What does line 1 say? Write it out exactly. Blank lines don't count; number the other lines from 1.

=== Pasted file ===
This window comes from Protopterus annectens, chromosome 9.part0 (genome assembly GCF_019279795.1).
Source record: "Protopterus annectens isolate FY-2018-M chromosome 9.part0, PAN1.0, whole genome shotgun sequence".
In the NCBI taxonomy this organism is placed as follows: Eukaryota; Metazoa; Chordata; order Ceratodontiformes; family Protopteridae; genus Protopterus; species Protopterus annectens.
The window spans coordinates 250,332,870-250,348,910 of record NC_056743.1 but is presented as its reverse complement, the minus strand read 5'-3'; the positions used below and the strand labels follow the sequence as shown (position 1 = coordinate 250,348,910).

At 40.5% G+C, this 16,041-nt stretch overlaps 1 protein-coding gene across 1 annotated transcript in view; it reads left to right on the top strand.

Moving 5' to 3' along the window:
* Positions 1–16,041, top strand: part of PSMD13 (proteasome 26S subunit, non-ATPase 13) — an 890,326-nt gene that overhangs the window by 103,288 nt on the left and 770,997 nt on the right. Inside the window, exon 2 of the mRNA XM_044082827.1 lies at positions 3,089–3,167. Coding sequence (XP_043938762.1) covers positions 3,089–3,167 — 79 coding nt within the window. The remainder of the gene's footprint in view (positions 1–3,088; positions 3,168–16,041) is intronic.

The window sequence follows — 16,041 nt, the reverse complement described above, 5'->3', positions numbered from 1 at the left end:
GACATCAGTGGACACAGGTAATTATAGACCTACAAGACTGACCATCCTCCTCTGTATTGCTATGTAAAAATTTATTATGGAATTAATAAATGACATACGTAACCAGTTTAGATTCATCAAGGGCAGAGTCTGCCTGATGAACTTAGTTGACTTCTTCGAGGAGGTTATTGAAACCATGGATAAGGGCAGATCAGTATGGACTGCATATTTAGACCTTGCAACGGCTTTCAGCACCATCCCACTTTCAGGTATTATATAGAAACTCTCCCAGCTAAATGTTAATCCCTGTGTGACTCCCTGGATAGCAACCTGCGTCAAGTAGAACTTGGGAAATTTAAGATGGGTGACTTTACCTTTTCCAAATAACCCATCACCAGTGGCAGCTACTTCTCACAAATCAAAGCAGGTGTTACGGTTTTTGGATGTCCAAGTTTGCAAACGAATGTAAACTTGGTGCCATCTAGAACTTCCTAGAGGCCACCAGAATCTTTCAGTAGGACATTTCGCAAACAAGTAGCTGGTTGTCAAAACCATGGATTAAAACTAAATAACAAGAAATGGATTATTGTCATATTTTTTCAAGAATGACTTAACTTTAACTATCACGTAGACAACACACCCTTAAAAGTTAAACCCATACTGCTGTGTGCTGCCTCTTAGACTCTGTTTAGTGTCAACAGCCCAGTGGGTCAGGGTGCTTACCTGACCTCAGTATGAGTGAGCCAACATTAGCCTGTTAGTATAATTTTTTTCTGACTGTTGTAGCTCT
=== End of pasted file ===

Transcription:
This window comes from Protopterus annectens, chromosome 9.part0 (genome assembly GCF_019279795.1).